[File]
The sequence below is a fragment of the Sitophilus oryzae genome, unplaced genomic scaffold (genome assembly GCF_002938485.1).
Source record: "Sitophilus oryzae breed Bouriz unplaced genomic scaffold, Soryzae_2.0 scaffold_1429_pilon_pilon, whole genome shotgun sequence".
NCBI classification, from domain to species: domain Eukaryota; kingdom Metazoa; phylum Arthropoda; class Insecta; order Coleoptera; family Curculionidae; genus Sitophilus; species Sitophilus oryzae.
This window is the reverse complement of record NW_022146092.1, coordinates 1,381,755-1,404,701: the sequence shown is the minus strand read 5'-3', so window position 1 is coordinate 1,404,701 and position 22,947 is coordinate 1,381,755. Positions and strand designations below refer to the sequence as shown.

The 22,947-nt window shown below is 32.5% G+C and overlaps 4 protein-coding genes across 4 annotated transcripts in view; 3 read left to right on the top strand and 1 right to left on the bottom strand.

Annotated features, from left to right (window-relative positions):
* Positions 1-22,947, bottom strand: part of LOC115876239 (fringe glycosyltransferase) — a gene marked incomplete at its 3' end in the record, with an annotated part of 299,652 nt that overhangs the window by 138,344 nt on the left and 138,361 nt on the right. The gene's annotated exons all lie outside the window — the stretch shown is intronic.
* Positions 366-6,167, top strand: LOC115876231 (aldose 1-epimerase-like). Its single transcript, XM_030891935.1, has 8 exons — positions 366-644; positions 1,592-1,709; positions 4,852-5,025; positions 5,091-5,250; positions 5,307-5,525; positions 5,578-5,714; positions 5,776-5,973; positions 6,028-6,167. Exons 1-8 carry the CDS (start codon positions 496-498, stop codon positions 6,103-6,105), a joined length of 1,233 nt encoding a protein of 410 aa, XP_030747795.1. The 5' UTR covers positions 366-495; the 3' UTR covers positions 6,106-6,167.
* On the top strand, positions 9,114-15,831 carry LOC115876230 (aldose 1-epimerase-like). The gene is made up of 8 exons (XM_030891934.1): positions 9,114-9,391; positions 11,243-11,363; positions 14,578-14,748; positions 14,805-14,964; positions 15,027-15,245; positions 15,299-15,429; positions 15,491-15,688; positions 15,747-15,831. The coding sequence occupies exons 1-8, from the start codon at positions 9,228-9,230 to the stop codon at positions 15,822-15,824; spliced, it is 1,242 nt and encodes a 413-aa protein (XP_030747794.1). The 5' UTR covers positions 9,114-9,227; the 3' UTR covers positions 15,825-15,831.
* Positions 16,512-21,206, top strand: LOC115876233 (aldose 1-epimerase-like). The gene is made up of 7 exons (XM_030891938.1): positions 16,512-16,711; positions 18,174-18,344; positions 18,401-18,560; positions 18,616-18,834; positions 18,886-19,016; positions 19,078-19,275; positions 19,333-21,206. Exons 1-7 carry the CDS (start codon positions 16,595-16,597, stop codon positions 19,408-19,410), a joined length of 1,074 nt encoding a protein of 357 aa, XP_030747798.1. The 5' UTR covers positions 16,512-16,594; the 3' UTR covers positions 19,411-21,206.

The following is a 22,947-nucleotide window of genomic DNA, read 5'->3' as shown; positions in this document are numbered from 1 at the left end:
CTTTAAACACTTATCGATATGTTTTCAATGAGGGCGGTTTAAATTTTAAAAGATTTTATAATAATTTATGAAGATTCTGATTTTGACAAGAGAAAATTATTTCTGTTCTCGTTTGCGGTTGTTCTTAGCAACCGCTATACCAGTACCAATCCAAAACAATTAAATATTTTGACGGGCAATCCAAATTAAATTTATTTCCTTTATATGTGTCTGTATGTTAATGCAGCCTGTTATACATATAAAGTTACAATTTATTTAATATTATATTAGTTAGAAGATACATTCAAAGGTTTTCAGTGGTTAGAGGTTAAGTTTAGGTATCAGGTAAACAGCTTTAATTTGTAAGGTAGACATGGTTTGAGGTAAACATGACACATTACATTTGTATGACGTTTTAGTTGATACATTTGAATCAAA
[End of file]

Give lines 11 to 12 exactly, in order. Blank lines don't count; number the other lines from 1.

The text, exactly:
The following is a 22,947-nucleotide window of genomic DNA, read 5'->3' as shown; positions in this document are numbered from 1 at the left end:
CTTTAAACACTTATCGATATGTTTTCAATGAGGGCGGTTTAAATTTTAAAAGATTTTATAATAATTTATGAAGATTCTGATTTTGACAAGAGAAAATTATTTCTGTTCTCGTTTGCGGTTGTTCTTAGCAACCGCTATACCAGTACCAATCCAAAACAATTAAATATTTTGACGGGCAATCCAAATTAAATTTATTTCCTTTATATGTGTCTGTATGTTAATGCAGCCTGTTATACATATAAAGTTACAATTTATTTAATATTATATTAGTTAGAAGATACATTCAAAGGTTTTCAGTGGTTAGAGGTTAAGTTTAGGTATCAGGTAAACAGCTTTAATTTGTAAGGTAGACATGGTTTGAGGTAAACATGACACATTACATTTGTATGACGTTTTAGTTGATACATTTGAATCAAA